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“You are more than your grades”

Advocate advises students to put mental health first

March 8, 2019 — 

One of the most important lessons of the year for law students came from prominent Ontario lawyer Orlando Da Silva, who visited Robson Hall on March 1st, 2019. Having struggled with depression from a very young age, Da Silva, a former President of the Ontario Bar Association currently working at the Ministry of the Attorney General of Ontario, has been on a cross-Canada tour to talk to law students about the importance of talking about – and fighting the stigma of mental health.

Warning students in advance that he would be sharing some disturbing stories, Da Silva did not hold back with hard facts, including that lawyers are four times more likely than others to suffer from depression, and rank fourth in the professions where practitioners are most likely to die by suicide. He reported that according to a John Hopkins study, the more successful lawyers are, the more depressed they tend to be. This makes sense, he noted, since lawyers make their living from conflict. “In private practice,” he said, “it seemed that people around me were angry all the time.”

Citing statistics about how many law students will have been diagnosed with a mental illness by the time they reach their final year (40 per cent), and how many people have said they would continue to socialize with a friend who was diagnosed with a mental illness (only 47 per cent), Da Silva emphasized “how powerful and insidious” the stigma around mental health is. “I want to fight that stigma,” he said.

Da Silva warned that it is hard to identify when a classmate or friend is suffering from depression. Some, like himself, he said, are able to disguise it through working hard and staying focussed on studies. “Once they become listless and distracted at school or work,” he cautioned, “that means it’s really bad.”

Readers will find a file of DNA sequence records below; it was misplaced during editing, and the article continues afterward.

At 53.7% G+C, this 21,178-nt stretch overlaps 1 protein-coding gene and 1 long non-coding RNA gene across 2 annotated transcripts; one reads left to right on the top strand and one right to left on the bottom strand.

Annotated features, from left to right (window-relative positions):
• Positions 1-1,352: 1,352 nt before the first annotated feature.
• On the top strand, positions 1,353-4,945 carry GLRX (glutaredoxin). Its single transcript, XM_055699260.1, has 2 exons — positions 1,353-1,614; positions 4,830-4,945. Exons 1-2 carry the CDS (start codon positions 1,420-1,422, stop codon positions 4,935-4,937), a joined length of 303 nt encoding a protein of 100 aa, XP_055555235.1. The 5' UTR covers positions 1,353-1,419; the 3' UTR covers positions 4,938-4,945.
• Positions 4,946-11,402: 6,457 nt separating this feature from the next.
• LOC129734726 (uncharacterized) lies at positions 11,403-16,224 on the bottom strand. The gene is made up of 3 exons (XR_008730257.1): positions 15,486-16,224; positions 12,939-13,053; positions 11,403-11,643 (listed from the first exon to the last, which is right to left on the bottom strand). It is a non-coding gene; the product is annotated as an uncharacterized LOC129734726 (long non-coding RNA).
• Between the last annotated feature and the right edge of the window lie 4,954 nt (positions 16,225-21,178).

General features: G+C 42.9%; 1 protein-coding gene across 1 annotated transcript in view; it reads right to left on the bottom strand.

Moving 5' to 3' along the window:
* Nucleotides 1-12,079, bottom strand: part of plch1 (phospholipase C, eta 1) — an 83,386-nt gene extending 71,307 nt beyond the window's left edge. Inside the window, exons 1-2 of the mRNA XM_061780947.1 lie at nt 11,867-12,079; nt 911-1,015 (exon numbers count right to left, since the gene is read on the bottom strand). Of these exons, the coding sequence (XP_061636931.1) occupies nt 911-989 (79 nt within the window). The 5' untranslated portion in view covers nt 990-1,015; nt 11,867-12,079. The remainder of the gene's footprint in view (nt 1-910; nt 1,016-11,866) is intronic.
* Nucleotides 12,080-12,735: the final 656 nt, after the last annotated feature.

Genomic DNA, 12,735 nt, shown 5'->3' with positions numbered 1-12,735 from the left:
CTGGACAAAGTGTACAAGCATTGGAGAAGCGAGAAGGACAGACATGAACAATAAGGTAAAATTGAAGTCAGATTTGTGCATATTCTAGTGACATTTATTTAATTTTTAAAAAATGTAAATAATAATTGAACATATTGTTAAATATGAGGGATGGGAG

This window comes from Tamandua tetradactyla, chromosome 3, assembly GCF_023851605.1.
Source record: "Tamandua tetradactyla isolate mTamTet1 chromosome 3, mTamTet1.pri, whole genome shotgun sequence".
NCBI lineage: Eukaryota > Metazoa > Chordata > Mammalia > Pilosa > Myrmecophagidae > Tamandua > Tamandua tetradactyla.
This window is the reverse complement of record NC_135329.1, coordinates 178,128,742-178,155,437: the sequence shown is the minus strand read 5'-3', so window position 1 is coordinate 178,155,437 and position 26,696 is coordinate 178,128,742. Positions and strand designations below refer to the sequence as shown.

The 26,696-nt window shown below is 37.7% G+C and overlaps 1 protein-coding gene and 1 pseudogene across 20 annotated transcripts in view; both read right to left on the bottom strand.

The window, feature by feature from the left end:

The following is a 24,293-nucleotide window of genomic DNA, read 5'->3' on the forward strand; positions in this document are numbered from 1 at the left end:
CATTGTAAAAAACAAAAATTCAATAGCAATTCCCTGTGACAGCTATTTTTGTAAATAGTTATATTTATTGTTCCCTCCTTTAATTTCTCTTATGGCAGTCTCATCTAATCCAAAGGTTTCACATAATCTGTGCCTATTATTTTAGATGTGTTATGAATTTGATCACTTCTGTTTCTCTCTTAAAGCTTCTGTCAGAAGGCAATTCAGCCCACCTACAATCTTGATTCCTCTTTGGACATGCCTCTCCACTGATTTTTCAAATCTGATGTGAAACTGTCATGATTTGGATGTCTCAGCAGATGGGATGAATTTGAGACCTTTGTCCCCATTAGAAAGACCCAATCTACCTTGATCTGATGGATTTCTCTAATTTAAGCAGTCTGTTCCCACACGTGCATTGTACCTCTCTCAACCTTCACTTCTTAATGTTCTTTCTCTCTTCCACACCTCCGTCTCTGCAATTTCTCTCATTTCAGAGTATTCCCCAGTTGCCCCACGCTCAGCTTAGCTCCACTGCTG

People who are suffering can tend to isolate themselves, but isolation is the worst thing for you, Da Silva said. “You can’t get help unless you speak up,” he advised, emphasising that depression is a brain illness, and not a weakness. As proof, he explained how an MRI can detect activity in the brain, revealing how some areas indicate overactivity versus less activity, which can reveal an unhealthy brain imbalance.

“People living with mental health issues are the strongest I have known,” he said, concluding with some advice in response to student questions on how to find a work-life balance: “There’s no such thing as work-life balance,” he said, but explained that while lawyers have to work hard and get the job done sometimes, they then have to remember to take care of themselves. “Learn to say no,” he said. “Take care of your mental health as a top priority and don’t sacrifice it for work.”

A change in attitude towards mental health in law schools or firms has to be systematic, he said, namely that it “has to start with leadership” where a managing partner or law school Dean sets the example. “For culture to change it has to be from the top down.”

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The Faculty of Law is pleased to welcome David Ness from the University of Manitoba’s Student Counselling Centre to give a workshop to law students on “Managing Stress for Success,” Thursday, March 14 from 12:30 – 1:45 p.m. in Room 207, Robson Hall.

 

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